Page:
To Grow in Faith

Reflection on the Word

January 27th, 2013 (Third Sunday of Ordinary Time) 

I like the connecsf_newBeginnings_06tion between today’s first reading from Nehemiah and Luke’s gospel.   In both passages from scripture, we hear stories of how attentive crowds flocked to hear good news at two separate times in history when good news was needed.   In the first reading, the scribe Ezra addressed the crowd after a lengthy period of exile and persecution of the Jewish people.   It was an emotional homecoming for the folks gathered to hear him, and they were comforted by the reading of God’s word; “For all the people wept when they heard the words of the Law.”

Jump ahead four hundred years or so to the account in Luke’s gospel, where Jesus also had recently returned to his homeland to bring good news to the poor, proclaim release to the captives and recovery of sight to the blind, and to let the oppressed go free.  Like Ezra, Jesus read the Word of God to an attentive crowd.  However, Jesus revealed something far more significant about himself in this proclamation, and when Luke recounts that “The eyes of all in the synagogue were fixed on him,” it was not tearful eyes that were fixed on him, but eyes of what must have been amazement, suspicion, and perhaps even anger.   The crowd Jesus spoke to knew him, and they knew his family, so they already knew about him as a gifted teacher and worker of miracles.  However, when he read to them the words of the Prophet Isaiah about the Messiah, he was announcing his own role in salvation, and once the crowd understood what he was saying about himself, I would imagine there may have been a strong emotional reaction (which we will hear more about in next Sunday’s gospel reading).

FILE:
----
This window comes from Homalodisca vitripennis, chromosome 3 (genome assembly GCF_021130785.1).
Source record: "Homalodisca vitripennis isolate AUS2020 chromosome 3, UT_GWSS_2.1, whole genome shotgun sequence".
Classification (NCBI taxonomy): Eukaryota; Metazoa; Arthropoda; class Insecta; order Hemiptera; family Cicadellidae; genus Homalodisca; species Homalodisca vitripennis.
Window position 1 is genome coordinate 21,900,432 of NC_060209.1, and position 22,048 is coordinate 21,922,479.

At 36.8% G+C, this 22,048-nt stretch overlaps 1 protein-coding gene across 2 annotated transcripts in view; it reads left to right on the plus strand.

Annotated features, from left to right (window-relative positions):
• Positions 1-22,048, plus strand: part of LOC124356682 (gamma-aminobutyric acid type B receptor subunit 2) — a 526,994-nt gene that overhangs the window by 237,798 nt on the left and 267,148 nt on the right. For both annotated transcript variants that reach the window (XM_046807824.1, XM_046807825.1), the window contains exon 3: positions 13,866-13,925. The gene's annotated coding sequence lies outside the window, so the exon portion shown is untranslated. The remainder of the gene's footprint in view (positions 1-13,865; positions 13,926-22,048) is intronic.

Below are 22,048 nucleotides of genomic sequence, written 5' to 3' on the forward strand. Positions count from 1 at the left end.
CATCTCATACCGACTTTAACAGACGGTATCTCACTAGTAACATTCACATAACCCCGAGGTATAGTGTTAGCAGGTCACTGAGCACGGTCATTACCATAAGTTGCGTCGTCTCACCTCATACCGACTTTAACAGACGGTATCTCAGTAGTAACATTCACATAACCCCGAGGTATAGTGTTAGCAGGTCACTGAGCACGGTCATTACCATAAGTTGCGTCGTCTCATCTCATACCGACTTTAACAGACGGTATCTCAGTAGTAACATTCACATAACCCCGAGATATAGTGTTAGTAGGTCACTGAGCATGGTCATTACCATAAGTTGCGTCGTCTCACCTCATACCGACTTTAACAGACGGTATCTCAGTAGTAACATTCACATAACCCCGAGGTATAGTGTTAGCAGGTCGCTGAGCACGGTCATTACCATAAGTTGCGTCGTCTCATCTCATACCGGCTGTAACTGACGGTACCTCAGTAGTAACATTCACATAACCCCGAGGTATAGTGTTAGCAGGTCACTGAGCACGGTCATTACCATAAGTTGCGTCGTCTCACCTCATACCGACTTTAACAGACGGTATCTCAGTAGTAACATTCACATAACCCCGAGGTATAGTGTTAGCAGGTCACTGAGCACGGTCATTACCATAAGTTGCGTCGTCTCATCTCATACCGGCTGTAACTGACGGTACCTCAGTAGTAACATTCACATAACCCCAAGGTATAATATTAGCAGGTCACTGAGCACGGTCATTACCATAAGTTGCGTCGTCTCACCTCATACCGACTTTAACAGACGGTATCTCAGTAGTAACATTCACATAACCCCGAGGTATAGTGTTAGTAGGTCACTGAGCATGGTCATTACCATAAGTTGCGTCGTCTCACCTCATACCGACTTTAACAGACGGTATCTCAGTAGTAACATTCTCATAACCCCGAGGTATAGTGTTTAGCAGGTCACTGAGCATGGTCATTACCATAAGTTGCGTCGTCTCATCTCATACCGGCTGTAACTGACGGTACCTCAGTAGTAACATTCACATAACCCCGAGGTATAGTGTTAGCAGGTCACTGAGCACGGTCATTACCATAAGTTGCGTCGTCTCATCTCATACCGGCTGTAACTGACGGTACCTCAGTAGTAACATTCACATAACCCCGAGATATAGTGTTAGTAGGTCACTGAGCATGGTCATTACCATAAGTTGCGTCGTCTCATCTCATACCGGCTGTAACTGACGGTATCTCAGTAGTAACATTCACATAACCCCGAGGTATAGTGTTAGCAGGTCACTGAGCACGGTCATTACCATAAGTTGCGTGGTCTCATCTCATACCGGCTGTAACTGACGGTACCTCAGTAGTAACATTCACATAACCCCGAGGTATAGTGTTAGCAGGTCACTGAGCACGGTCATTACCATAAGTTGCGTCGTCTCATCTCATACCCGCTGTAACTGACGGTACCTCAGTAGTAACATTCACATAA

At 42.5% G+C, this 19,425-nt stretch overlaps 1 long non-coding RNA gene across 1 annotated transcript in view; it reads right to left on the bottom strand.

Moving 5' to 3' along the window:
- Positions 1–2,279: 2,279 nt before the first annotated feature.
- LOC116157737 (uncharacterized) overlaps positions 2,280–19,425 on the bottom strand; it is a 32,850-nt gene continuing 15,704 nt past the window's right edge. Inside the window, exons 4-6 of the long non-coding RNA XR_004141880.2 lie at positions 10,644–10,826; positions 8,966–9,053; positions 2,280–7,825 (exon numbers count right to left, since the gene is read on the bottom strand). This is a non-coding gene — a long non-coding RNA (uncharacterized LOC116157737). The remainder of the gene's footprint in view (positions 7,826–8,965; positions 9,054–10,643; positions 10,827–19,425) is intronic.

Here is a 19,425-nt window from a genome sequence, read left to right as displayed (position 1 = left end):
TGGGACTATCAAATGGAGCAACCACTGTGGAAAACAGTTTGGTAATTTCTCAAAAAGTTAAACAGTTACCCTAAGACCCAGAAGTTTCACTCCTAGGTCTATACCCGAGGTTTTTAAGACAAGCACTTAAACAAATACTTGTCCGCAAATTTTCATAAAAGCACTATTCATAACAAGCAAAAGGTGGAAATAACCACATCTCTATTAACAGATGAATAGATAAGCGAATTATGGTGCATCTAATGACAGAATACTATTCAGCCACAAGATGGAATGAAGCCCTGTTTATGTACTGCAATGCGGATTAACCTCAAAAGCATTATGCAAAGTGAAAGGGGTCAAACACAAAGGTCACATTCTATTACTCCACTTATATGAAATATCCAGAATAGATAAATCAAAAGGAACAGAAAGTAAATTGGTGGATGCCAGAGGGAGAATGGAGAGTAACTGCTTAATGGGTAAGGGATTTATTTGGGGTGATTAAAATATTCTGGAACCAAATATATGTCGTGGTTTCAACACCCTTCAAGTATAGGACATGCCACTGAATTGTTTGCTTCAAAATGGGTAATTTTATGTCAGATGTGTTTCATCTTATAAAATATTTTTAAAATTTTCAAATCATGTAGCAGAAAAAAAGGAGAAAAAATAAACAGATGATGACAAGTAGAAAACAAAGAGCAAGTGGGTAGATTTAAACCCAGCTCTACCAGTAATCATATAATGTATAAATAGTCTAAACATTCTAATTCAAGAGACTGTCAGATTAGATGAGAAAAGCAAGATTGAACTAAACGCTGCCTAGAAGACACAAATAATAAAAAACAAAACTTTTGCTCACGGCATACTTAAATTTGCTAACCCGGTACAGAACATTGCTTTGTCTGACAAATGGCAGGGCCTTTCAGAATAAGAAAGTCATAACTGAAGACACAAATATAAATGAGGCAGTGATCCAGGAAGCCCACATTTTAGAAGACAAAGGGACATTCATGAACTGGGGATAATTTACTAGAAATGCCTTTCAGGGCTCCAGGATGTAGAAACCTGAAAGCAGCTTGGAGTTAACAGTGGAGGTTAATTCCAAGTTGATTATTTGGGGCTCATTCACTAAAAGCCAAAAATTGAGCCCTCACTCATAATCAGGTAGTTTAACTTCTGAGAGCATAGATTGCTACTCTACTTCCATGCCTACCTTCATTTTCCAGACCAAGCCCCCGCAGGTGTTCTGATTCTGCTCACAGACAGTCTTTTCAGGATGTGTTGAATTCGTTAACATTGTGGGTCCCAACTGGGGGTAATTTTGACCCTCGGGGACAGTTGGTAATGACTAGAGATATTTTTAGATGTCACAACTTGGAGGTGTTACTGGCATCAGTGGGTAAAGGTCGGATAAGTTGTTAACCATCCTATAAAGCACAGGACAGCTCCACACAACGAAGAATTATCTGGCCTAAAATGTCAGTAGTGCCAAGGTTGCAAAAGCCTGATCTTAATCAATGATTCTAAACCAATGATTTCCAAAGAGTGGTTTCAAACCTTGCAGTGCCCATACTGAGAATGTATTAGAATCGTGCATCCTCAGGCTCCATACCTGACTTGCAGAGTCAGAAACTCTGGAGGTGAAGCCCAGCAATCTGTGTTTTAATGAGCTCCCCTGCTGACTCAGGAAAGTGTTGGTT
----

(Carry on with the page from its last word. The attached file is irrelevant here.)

Jesus challenged them to in a way that jolted them out of their comfort zone;  a way they were unaccustomed to;  a way considered blasphemous at the time.  I think it would be safe to say that there are many of us who experience difficulty having our views challenged, particularly when those views are widely considered to be truth.   It tends to make us uncomfortable and feel ungrounded, but Jesus’ mission was not one of fitting into the mould prescribed to him by tradition.   His mission was to help his audience grow in faith.

Now, let’s jump ahead another 2,000 years or so to 2013,and today we are still a people in need of good news.   Today’s reading from Luke’s gospel makes me wonder, in 2013 who are the poor, the captive, the blind, and the oppressed, and in what ways do I suffer from these limitations myself?   Do I resist being jolted out of my own comfort zone?  (You bet I do!)  I have come to believe that most of us suffer from poverty, captivity, blindness and oppression in a multitude of ways, but am I attentive in recognizing the plight of others without judgement?   In what ways do I follow through on Jesus’ mission to share God’s light with those who are in need of it?

As I have said before, I think the good news here is that we are working on these things, but this does not mean we are immune from the difficulty and pain that accompanies a spiritual growth the brings us closer to where we are called to be.

-Trevor Droesbeck, Office of Youth Faith Development (Archdiocese of Moncton)


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